Baseball Therapy: The Even Slightly More Convincing Argument Against the Shift
by
Russell A. Carleton

05-10

comment icon

13

Fifth Column: On A Rule Limiting Intentional Walks
by
Michael Baumann

05-06

comment icon

5

DRA 2016
by
Jonathan Judge

05-05

comment icon

6

What You Need to Know: Cubs Ace Test, Now Face Test
by
Demetrius Bell

05-03

comment icon

10

Baseball Therapy: The Pretty Good Case That the Shift Doesn't Work
by
Russell A. Carleton

05-03

comment icon

0

Rubbing Mud: Stop What You're Doing And Consider The Cubs' Incredible Defense
by
Matthew Trueblood

05-02

comment icon

7

Prospectus Feature: I Come to Praise Quality Starts, Not to Bury Them
by
Rob Mains

04-28

comment icon

8

Prospectus Feature: Your Favorite Prospect Did Not Take Place
by
Trevor Strunk

04-28

comment icon

0

BP Wrigleyville
by
Leigh Coridan

<< Previous Tag Entries Next Tag Entries >>

Notable pitching performances this week from Drew Pomeranz, Jake Arrieta and MIchael Fulmer.

Read the full article...

The struggling Cubs fail to build any momentum, the Angels win without Trout, and the Indians keep destroying the Tigers.

The Tuesday Takeaway
Last week, the Reds operated as a palate cleanser of sorts for the Cubs. Chicago entered the three-game series against Cincinnati having lost six of their previous seven, and they exited it with a sweep that made it look as if that streak of ugliness was over.


Read the full article...

The Cubs' pitchers are on a historical DRA-beating pace. Are there some factors that explain why some teams do this?

I’m certainly not the first person, and maybe not even the first person whom you’ve read today, to point out that the Cubs are having an incredible season. As of the moment this sentence is being written, their third-order winning percentage is an insane 0.750, and they sit in first place on both the batting and overall WARP leaderboard (and in fourth on the pitching one). As was pointed out by Rob Arthur and Ben Lindbergh at FiveThirtyEight last week, their pitching staff’s BABIP allowed is historically low. They also are among the best all-time in outperforming their DRA, the best pitching skills estimator currently available.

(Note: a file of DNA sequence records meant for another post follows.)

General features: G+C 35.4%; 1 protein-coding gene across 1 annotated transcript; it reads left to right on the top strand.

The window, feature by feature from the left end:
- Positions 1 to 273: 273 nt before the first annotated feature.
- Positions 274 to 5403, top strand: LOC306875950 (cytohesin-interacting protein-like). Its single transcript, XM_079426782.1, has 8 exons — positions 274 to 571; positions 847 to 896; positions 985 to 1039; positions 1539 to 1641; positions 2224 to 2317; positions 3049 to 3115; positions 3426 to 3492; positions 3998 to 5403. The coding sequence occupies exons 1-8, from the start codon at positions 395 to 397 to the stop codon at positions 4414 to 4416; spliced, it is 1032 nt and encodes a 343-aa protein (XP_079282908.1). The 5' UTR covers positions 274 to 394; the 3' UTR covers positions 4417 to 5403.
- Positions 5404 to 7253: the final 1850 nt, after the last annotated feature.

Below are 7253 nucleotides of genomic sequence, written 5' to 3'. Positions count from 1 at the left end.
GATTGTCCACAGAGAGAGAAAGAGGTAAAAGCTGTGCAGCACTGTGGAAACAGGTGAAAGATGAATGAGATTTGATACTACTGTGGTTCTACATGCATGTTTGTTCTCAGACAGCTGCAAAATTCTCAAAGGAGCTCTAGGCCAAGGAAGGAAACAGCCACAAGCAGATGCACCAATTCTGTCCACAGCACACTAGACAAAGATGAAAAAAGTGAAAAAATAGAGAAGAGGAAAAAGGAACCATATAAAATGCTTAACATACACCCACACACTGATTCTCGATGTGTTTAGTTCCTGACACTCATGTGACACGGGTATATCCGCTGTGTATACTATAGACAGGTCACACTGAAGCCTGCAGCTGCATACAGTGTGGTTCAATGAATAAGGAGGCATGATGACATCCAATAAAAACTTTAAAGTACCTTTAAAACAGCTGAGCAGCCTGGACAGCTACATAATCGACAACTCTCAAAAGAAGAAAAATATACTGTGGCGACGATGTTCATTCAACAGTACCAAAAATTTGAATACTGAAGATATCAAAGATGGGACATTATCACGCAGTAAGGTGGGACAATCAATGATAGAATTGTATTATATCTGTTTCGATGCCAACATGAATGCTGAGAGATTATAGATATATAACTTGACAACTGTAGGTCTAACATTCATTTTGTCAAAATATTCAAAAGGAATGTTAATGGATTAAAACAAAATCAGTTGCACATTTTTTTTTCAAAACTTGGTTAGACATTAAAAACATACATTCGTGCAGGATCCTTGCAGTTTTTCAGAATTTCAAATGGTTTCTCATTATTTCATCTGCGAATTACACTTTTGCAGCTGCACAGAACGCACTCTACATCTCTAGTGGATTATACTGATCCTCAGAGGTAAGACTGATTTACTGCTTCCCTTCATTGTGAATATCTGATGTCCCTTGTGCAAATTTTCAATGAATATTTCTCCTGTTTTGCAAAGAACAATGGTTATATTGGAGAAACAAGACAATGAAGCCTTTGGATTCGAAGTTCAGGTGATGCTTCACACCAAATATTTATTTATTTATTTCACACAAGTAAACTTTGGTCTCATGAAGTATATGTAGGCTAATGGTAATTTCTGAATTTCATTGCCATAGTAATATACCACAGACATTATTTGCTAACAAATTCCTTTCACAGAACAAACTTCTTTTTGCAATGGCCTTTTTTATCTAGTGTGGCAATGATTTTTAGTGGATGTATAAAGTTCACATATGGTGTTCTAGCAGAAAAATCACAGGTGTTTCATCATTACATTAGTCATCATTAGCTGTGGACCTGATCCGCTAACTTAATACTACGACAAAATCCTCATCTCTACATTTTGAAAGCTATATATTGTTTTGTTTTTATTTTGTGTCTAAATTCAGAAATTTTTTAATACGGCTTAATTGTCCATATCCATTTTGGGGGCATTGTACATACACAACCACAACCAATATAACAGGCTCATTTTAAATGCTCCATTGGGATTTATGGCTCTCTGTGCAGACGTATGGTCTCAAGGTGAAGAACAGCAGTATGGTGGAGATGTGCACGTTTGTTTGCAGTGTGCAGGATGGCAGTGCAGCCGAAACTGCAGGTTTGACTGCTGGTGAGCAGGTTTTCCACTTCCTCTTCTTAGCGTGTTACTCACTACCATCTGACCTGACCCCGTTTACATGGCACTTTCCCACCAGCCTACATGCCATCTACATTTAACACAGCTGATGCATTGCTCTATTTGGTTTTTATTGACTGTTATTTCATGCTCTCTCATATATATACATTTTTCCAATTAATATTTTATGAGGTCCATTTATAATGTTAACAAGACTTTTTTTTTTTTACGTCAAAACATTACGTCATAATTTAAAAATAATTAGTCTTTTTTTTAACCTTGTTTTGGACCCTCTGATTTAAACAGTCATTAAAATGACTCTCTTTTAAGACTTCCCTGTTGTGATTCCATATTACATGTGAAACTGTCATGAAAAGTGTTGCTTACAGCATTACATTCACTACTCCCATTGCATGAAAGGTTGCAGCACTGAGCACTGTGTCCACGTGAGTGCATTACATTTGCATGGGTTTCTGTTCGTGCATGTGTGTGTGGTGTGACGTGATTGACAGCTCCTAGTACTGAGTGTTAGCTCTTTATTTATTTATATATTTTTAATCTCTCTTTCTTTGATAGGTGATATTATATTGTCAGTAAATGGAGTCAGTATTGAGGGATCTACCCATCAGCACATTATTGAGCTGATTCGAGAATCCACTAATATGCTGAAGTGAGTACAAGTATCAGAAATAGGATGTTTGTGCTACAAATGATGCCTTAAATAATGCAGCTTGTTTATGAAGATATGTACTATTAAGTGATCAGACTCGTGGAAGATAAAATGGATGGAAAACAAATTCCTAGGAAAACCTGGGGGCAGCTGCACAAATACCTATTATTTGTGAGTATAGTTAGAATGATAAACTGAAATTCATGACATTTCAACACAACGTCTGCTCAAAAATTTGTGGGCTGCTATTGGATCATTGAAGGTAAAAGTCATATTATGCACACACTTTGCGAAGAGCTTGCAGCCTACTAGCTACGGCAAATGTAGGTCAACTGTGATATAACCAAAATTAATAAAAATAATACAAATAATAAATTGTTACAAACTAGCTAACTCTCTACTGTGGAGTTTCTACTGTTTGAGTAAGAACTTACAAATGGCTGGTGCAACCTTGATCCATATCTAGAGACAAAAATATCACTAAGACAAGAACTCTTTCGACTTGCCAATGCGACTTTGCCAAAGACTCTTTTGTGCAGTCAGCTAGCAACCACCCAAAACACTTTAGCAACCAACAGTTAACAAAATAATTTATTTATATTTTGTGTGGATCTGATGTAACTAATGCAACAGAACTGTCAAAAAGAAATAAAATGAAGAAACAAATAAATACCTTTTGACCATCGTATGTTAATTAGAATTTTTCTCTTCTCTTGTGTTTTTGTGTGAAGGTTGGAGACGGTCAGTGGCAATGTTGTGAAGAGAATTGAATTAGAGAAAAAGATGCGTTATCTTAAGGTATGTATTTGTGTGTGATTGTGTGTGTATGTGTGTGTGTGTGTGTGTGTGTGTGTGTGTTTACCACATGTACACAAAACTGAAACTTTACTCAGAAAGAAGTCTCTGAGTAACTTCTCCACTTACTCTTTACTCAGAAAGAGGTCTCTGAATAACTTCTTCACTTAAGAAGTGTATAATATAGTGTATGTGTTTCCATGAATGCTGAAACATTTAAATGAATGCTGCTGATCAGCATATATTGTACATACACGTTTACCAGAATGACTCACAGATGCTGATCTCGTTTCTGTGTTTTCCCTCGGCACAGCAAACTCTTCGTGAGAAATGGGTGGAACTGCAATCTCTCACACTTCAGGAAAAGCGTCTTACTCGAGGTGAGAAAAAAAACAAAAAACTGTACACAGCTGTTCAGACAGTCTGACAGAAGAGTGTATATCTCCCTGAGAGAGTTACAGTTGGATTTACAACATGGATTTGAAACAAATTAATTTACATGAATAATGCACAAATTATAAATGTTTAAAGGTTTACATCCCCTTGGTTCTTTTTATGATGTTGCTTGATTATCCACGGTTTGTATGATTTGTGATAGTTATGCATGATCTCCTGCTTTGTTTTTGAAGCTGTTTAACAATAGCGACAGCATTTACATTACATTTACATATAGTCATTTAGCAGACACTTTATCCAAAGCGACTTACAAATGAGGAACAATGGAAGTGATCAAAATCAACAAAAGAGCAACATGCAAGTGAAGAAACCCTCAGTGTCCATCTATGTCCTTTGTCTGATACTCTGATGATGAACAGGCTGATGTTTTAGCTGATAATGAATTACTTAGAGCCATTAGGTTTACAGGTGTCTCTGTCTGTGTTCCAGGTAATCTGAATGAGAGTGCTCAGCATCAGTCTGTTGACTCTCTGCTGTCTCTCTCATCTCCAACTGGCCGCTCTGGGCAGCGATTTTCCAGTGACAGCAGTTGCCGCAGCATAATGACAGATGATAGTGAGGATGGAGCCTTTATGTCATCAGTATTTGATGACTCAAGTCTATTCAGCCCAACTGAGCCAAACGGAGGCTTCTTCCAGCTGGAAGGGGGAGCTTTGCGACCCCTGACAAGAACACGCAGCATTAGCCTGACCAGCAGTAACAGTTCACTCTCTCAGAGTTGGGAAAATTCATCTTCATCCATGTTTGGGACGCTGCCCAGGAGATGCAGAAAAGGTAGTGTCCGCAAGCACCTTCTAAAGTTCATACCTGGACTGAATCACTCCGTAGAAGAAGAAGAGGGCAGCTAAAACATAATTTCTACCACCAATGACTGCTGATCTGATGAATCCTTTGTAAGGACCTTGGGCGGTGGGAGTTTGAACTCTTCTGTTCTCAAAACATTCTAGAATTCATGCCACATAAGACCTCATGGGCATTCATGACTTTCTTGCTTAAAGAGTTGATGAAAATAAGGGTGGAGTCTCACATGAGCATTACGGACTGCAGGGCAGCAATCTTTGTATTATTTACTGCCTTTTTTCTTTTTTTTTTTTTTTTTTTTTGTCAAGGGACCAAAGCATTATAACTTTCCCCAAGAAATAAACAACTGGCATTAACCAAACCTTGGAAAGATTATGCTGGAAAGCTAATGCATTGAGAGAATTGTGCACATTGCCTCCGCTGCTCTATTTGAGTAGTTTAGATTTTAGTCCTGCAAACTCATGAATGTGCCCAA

It was even more extreme a few days ago, but as of Friday evening the Cubs’ RA9-DRA was -0.95—almost a full run difference over nine innings. That’s the 12th-biggest difference in the entirety of what you might call the “DRA era,” which begins in the early 1950s. Also of note, both their DRA and RA9 are lower than any team above them on that list.

Read the full article...

June 25, 2016 6:00 am

BP Wrigleyville

0

Mike Banghart

The Cubs right now have a real case for an 11-man pitching staff.

Paste post text here

Read the full article...

The Cubs are suddenly losing, the Mariners are seriously losing, and Zack Greinke moves up a special leaderboard.

The Thursday Takeaway
Arnold Schwarzenegger would have you believe that “If It bleeds, we can kill it.” Perhaps this is true, perhaps it isn’t. All we know at this moment is that the Cubs have lost four games in a row for the first time since last year’s NLCS.


Read the full article...

June 19, 2016 6:00 am

BP Wrigleyville

0

Ken Schultz

As the first openly gay owner in Major League Baseball, Laura Ricketts gives Cub fans reason to feel pride in every sense of the word.

Paste post text here

Read the full article...

Is Bill James right about groundball pitchers?

Bill James is not a fan of groundball pitchers. This is not new news; he’s written about them in the past on his site, Bill James Online. His most recent thoughts on the subject came last month in an essay entitled Two Bits, Four Bits. He addressed four separate topics:

1. The oddity of teams’ no. 1 starter being referred to as “not a true number one starter” when one never hears, say, a cleanup hitter being referred to as “not a true cleanup hitter”

2. The value of groundball pitchers vs. flyball pitchers

3. Whether facing a knuckleball pitcher screws up opposing hitters’ timing in the following game